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Thursday, May 6, 2021

It’s a new year: Time to update your resume

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NEW YEAR, NEW RESUME: Whether you’re out of work or browsing for new opportunities, keeping your resume fresh and available in the right online locations could help jump-start job leads, career experts say.

They offer advice, both old standards and new tips, that incorporate the power of social networking:

_ Tailor your resume to individual companies and positions as much as possible. The Internet today offers jobseekers immense opportunity for corporate research, said Tim Schoonover, chairman of OI Partners, a leadership coaching and career consulting firm. Take advantage of the business information on Web sites such as Hoover’s Online and use the data to focus your resume when applying or networking.

_ Maintain a presence on LinkedIn, a corporate social networking site. List your job experiences and accomplishments there, just as you would on a resume. Schoonover recommended that you add the Web address of your profile to the contact-information portion of your paper resume. He also said that, just as colleagues can write you a recommendation on LinkedIn, you can add a short endorsement from a co-worker or manager under your contact information.

_ Make sure your resume isn’t just a list of job descriptions and responsibilities. It needs to show how you “add value” to your company,” said Ali Chambers, a vice president of ClearRock, an outplacement firm in Boston. Your resume needs to tell potential employers your accomplishments and how you helped improve your company, she said — your results, not your duties. Schoonover said a visual representation of your accomplishments, such as a graph of sales increases under your management, can be an unexpected way to make your resume stand out. George Herrmann, an executive with Right Management, cautions that a graph or graphic that isn’t extremely well done can be gimmicky. “Shy away from that unless you’re trying to show off your skills” in graphic design or presentations, he said.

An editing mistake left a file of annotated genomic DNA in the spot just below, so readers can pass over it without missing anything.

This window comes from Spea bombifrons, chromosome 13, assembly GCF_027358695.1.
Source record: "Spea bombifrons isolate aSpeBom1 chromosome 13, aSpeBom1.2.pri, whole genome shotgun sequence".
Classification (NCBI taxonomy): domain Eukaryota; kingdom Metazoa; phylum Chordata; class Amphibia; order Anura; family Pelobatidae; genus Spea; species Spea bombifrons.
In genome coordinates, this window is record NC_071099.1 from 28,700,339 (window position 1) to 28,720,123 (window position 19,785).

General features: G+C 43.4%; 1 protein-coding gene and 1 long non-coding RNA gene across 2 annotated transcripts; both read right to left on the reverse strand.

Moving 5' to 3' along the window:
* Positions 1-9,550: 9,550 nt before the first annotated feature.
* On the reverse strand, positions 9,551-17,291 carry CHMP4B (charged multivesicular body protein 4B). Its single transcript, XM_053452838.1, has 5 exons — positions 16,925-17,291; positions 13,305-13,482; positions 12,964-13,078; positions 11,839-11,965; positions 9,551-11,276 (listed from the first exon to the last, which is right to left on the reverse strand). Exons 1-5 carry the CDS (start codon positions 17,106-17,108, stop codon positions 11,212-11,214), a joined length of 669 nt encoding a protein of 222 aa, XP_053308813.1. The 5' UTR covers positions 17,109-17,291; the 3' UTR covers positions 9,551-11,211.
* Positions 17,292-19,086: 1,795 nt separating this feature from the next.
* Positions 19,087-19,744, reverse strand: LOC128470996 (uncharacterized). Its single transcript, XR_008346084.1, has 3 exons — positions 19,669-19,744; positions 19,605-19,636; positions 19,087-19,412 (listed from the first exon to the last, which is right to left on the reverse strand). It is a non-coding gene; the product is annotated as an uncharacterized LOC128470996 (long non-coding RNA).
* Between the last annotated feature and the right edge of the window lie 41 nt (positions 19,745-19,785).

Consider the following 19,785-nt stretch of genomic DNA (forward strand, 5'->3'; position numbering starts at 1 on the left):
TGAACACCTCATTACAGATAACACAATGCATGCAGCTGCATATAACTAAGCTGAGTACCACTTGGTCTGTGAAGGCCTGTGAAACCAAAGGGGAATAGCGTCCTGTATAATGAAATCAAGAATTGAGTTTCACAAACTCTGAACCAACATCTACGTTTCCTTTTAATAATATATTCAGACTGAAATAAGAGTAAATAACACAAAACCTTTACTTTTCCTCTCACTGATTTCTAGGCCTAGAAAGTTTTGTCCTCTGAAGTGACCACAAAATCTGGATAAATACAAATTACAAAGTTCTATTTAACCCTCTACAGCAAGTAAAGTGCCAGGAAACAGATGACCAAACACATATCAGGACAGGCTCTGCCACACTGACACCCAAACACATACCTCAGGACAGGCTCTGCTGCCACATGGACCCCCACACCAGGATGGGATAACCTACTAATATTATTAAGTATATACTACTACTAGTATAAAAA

_ Make sure recruiters see your resume. If you post your resume on a jobs board, “update” it once a week, Chambers said. Even if you just press edit and save without making any changes, that helps prompt some online job sites to circulate your resume anew, making it more likely to be seen by potential hirers.

Herrmann added that it’s important to update your profiles and resume at least once a year, even if you’re content in your position. A refreshed resume could catch a hirer’s eye, and the act of updating itself is good for working on your career goals.

_ Industry-specific sites, often those associated with professional organizations, are the best place to post a resume online, said Chambers and Schoonover.

OPTIMISTIC ABOUT HEALTH: Americans tend to think they are healthy and that they’ll live at least as long as their parents did, a recent survey says.

Almost half (47 percent) of Americans said they expect to live longer than their parents did, while 36 percent expected to reach an age similar to that of their parents. One in 10 said they foresee a shorter life, however.

The biggest chunk (34 percent) expected to live until 81 to 90 years. Meanwhile, 22 percent thought they would live to be 71 to 80, and 17 percent expected to see an age of 91 to 100.

The oldest group surveyed had the highest life expectancy. Of those 65 and above, 41 percent expected to live until 81 to 90, while another 24 percent expected to reach an age between 91 to 100. In the total population, only 17 percent expected to live that long.

The Centers for Disease Control and Prevention say life expectancy in the U.S. is 77.7 years.

Americans also see themselves as fitter than national statistics suggest. While the CDC said two-thirds of non-institutionalized U.S. adults were overweight or obese, the study found that only 39 percent of those surveyed called themselves overweight. Women (44 percent) were likelier than men (34 percent) to say they were overweight.

Royal Philips Electronics NV, based in the Netherlands, commissioned the survey of 1,503 U.S. adults. It was conducted over the phone from Nov. 23 to Dec. 7. The margin of error is plus or minus 3 percentage points.

© 2010 Associated Press. Displayed by permission. All rights reserved.

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